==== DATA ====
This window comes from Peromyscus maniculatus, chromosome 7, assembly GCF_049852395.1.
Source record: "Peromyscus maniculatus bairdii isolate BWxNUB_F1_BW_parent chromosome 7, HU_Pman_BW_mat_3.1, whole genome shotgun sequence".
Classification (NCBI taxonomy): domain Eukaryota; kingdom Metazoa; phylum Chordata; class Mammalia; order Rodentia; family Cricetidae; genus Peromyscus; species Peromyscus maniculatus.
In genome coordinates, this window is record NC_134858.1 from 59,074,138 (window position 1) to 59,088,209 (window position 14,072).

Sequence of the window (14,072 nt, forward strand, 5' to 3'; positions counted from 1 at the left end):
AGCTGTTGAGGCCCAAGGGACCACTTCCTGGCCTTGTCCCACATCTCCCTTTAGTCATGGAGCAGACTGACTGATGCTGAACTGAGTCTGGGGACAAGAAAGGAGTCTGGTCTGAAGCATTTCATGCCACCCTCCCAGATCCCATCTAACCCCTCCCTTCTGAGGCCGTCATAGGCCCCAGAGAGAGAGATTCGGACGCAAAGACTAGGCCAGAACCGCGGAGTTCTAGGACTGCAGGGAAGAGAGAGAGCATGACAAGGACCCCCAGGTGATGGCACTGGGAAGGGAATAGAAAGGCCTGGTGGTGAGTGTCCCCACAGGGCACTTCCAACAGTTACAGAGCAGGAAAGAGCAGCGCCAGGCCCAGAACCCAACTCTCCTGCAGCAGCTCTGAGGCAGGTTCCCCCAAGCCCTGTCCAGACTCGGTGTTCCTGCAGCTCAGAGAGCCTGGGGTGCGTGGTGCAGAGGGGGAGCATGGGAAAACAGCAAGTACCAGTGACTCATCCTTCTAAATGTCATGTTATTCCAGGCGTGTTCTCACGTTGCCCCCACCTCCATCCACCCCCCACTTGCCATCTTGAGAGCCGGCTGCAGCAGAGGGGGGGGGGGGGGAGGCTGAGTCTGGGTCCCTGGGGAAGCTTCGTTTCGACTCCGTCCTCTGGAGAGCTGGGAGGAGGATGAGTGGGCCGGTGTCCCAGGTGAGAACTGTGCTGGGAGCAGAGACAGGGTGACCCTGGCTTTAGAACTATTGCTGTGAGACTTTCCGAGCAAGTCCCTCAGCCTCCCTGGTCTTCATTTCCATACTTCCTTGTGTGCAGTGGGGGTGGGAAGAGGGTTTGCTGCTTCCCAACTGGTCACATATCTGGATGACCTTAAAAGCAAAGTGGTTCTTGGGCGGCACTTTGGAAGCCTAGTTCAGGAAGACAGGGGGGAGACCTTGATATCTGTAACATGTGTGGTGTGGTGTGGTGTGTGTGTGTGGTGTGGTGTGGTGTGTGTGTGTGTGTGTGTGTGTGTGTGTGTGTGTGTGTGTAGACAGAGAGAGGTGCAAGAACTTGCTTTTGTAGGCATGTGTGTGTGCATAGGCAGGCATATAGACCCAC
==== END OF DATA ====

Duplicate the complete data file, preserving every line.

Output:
This window comes from Peromyscus maniculatus, chromosome 7, assembly GCF_049852395.1.
Source record: "Peromyscus maniculatus bairdii isolate BWxNUB_F1_BW_parent chromosome 7, HU_Pman_BW_mat_3.1, whole genome shotgun sequence".
Classification (NCBI taxonomy): domain Eukaryota; kingdom Metazoa; phylum Chordata; class Mammalia; order Rodentia; family Cricetidae; genus Peromyscus; species Peromyscus maniculatus.
In genome coordinates, this window is record NC_134858.1 from 59,074,138 (window position 1) to 59,088,209 (window position 14,072).

Sequence of the window (14,072 nt, forward strand, 5' to 3'; positions counted from 1 at the left end):
AGCTGTTGAGGCCCAAGGGACCACTTCCTGGCCTTGTCCCACATCTCCCTTTAGTCATGGAGCAGACTGACTGATGCTGAACTGAGTCTGGGGACAAGAAAGGAGTCTGGTCTGAAGCATTTCATGCCACCCTCCCAGATCCCATCTAACCCCTCCCTTCTGAGGCCGTCATAGGCCCCAGAGAGAGAGATTCGGACGCAAAGACTAGGCCAGAACCGCGGAGTTCTAGGACTGCAGGGAAGAGAGAGAGCATGACAAGGACCCCCAGGTGATGGCACTGGGAAGGGAATAGAAAGGCCTGGTGGTGAGTGTCCCCACAGGGCACTTCCAACAGTTACAGAGCAGGAAAGAGCAGCGCCAGGCCCAGAACCCAACTCTCCTGCAGCAGCTCTGAGGCAGGTTCCCCCAAGCCCTGTCCAGACTCGGTGTTCCTGCAGCTCAGAGAGCCTGGGGTGCGTGGTGCAGAGGGGGAGCATGGGAAAACAGCAAGTACCAGTGACTCATCCTTCTAAATGTCATGTTATTCCAGGCGTGTTCTCACGTTGCCCCCACCTCCATCCACCCCCCACTTGCCATCTTGAGAGCCGGCTGCAGCAGAGGGGGGGGGGGGGGAGGCTGAGTCTGGGTCCCTGGGGAAGCTTCGTTTCGACTCCGTCCTCTGGAGAGCTGGGAGGAGGATGAGTGGGCCGGTGTCCCAGGTGAGAACTGTGCTGGGAGCAGAGACAGGGTGACCCTGGCTTTAGAACTATTGCTGTGAGACTTTCCGAGCAAGTCCCTCAGCCTCCCTGGTCTTCATTTCCATACTTCCTTGTGTGCAGTGGGGGTGGGAAGAGGGTTTGCTGCTTCCCAACTGGTCACATATCTGGATGACCTTAAAAGCAAAGTGGTTCTTGGGCGGCACTTTGGAAGCCTAGTTCAGGAAGACAGGGGGGAGACCTTGATATCTGTAACATGTGTGGTGTGGTGTGGTGTGTGTGTGTGGTGTGGTGTGGTGTGTGTGTGTGTGTGTGTGTGTGTGTGTGTGTGTGTGTGTAGACAGAGAGAGGTGCAAGAACTTGCTTTTGTAGGCATGTGTGTGTGCATAGGCAGGCATATAGACCCAC